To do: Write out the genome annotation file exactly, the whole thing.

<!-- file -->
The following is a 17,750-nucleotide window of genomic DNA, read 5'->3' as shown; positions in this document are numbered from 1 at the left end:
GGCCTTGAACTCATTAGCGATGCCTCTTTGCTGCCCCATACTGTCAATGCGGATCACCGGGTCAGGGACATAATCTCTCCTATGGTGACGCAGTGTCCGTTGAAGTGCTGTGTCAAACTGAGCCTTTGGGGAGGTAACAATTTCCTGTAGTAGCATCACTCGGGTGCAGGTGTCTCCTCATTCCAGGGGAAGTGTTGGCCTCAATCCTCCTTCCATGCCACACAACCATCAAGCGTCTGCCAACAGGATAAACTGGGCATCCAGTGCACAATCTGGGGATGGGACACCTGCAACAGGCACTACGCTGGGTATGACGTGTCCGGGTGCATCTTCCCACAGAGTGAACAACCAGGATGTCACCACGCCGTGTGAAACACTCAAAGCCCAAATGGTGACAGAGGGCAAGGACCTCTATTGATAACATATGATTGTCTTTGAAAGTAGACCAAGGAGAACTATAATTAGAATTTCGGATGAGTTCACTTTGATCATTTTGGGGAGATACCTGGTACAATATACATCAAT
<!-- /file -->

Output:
The following is a 17,750-nucleotide window of genomic DNA, read 5'->3' as shown; positions in this document are numbered from 1 at the left end:
GGCCTTGAACTCATTAGCGATGCCTCTTTGCTGCCCCATACTGTCAATGCGGATCACCGGGTCAGGGACATAATCTCTCCTATGGTGACGCAGTGTCCGTTGAAGTGCTGTGTCAAACTGAGCCTTTGGGGAGGTAACAATTTCCTGTAGTAGCATCACTCGGGTGCAGGTGTCTCCTCATTCCAGGGGAAGTGTTGGCCTCAATCCTCCTTCCATGCCACACAACCATCAAGCGTCTGCCAACAGGATAAACTGGGCATCCAGTGCACAATCTGGGGATGGGACACCTGCAACAGGCACTACGCTGGGTATGACGTGTCCGGGTGCATCTTCCCACAGAGTGAACAACCAGGATGTCACCACGCCGTGTGAAACACTCAAAGCCCAAATGGTGACAGAGGGCAAGGACCTCTATTGATAACATATGATTGTCTTTGAAAGTAGACCAAGGAGAACTATAATTAGAATTTCGGATGAGTTCACTTTGATCATTTTGGGGAGATACCTGGTACAATATACATCAAT